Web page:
Across the interstates and highways of America, trucking accidents are happening at an alarming rate. Unfortunately, many of these fatal collisions are avoidable. Errors due to fatigue, texting, and driver impairment are frequently found to be the causes of these collisions.
For instance, actor and comedian Tracy Morgan was recently in a tragic collision where the vehicle he was riding in was struck from behind by a Walmart truck. The “Saturday Night Live” and “30 Rock” star suffered near-fatal injuries and his friend, James McNair, was killed in the collision. A report by the federal transportation safety investigators indicated that the driver of the truck, Kevin Roper, was fatigued at the time of the crash. Roper had been on the job for 13.5 hours and had not slept in over 24 hours. Roper’s schedule clearly violated federal rules, which permit truck drivers to only work up to fourteen hours a day with a minimum of eleven hours behind the wheel.
In another notable case, Kelli Lynne Groves, a 36-year-old first grade teacher and her two small children were traveling on U.S. Route 101 in California when Charles Allison Jr. rear ended her vehicle and sent it spiraling out of control. Mrs. Grove’s car ploughed through the guardrail on a busy overpass and the family was left helplessly dangling over the edge of the bridge. Fortunately, the entire family survived the harrowing ordeal with only moderate injuries. The truck driver perished on scene after his truck plummeted into the creek below and burst into flames. An autopsy later showed that he was under the influence of methamphetamines at the time of the crash.
In 2013, another unthinkable tragedy happened when a truck driver in a fuel tanker slammed into an Arizona Department of Public Safety officer parked on the side of the road helping a stranded motorist. The officer was killed and the truck driver, Juan Espinoza, was charged with murder. An investigation uncovered that Espinoza was looking at scantily clad women on Facebook at the time of the crash instead of watching the road.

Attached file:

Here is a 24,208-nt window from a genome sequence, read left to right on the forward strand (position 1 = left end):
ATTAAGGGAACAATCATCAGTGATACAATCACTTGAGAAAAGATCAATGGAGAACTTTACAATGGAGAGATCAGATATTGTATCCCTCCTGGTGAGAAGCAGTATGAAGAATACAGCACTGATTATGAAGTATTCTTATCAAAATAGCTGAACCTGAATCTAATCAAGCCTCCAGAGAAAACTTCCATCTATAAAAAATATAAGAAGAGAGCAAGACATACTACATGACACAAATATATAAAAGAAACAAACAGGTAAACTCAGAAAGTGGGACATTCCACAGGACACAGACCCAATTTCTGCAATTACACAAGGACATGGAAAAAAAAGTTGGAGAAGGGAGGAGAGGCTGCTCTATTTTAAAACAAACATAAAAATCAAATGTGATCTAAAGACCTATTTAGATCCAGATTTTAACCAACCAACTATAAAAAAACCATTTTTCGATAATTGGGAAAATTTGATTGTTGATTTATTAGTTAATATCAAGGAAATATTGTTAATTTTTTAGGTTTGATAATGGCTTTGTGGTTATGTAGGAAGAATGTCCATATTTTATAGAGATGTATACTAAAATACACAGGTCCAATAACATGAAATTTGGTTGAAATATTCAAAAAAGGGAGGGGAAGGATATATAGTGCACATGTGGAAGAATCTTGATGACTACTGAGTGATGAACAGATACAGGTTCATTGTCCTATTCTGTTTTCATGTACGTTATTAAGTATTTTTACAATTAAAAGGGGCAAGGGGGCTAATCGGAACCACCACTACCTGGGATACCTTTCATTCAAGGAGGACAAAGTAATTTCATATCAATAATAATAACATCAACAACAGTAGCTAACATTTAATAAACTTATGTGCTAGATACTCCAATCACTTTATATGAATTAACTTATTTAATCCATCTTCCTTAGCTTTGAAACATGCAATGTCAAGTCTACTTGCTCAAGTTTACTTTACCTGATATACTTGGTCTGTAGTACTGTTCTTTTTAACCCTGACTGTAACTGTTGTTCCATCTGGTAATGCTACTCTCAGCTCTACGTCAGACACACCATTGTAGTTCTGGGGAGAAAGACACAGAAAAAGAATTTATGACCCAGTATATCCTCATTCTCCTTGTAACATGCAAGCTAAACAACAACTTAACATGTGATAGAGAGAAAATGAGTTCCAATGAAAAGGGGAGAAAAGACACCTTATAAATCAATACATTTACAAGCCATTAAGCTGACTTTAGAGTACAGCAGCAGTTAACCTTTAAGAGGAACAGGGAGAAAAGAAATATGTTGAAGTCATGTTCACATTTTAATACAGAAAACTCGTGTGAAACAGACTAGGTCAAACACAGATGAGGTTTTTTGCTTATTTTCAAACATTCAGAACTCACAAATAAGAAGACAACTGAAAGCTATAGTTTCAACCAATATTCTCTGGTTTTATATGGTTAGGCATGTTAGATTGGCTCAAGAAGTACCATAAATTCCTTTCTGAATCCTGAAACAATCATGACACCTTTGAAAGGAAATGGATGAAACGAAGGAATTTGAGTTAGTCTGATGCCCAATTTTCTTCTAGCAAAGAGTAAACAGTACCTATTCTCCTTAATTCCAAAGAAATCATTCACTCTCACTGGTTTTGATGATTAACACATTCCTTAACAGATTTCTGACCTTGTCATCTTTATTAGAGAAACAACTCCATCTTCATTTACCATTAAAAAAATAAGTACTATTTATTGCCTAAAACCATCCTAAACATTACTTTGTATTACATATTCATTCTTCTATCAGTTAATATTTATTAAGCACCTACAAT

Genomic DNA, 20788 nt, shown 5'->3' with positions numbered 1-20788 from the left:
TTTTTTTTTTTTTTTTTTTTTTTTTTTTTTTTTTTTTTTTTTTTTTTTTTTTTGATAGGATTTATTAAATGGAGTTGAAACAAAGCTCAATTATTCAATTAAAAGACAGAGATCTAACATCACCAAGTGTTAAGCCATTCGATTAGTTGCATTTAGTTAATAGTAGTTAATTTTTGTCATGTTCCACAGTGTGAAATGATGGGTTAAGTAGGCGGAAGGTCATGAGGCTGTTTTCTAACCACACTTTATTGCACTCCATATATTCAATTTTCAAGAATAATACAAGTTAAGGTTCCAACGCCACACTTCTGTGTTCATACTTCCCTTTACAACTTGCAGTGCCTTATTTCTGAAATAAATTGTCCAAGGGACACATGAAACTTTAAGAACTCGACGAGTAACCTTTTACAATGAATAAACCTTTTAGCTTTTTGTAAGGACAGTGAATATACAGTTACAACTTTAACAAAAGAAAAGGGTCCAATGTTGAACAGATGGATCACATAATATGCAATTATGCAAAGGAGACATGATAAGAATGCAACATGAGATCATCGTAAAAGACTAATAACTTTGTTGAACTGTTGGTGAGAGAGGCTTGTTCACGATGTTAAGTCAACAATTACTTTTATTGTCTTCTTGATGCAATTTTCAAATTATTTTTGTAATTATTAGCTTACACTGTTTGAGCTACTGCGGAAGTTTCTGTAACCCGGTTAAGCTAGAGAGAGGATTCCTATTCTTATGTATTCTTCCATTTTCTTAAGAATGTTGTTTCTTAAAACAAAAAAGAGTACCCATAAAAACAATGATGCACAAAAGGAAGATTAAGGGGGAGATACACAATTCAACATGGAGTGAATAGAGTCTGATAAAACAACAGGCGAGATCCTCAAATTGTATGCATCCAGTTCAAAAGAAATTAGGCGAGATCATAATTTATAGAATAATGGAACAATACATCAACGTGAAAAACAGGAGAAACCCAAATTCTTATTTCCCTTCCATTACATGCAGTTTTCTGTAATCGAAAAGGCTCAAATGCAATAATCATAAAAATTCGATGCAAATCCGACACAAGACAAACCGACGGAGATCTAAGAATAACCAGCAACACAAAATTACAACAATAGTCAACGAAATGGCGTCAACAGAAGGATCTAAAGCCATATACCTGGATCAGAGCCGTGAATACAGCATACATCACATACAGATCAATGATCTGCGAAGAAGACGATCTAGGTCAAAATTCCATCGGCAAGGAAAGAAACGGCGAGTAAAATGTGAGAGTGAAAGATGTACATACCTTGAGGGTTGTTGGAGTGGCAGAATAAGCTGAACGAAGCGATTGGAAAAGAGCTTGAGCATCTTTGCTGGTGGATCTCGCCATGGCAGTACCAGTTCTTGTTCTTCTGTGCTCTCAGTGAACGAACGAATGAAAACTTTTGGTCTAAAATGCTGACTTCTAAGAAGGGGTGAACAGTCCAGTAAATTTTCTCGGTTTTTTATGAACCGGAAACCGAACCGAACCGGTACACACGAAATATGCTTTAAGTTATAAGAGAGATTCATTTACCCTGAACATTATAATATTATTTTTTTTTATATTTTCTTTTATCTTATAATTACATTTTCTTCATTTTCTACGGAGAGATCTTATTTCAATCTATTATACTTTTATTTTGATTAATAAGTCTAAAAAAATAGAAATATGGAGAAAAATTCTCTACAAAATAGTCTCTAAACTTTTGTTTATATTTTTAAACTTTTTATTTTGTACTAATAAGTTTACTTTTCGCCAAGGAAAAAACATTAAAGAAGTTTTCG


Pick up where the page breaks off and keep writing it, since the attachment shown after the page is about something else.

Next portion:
State and Federal guidelines exist to curb this wildly dangerous epidemic. For instance, the Federal Motor Carrier Safety Administration (FMCSA) published new rules that restrict texting and using handheld mobile devices by truck and bus drivers while operating a commercial motor vehicle. According to the FMCSA, the odds of being involved in a safety-critical event (e.g., crash, near-crash, unintentional lane deviation) are 23.2 times greater for commercial motor vehicle drivers who text while driving. Texting drivers took their eyes off the forward roadway for an average of 4.6 seconds. At 55 mph, this equates to a driver traveling almost 400 feet. Penalties for using a phone while driving a commercial motor vehicle include fines, driver disqualification by the FMCSA, and potential criminal sanctions.
The FMCSA is also trying to combat the problem of driver impairment and driver fatigue. The organization carries out random drug and alcohol testing on drivers of trucking and busing companies. It also implemented “hours-of-service” rules limiting the time truck and bus drivers are permitted to drive and when they must take rest breaks. Unfortunately, time is money and it not uncommon for drivers to craft clever ways to get around these limitations while appearing to comply.
At Searcy Denney, our accomplished trucking accident lawyers are well-versed in the laws regulating the commercial trucking industry. Our thorough crash investigations often uncover violations of FMSCA rules and other laws that strengthen our client’s case. If you or someone you are close to has been the victim of a trucking crash, contract an attorney immediately to discuss your case and begin an investigation.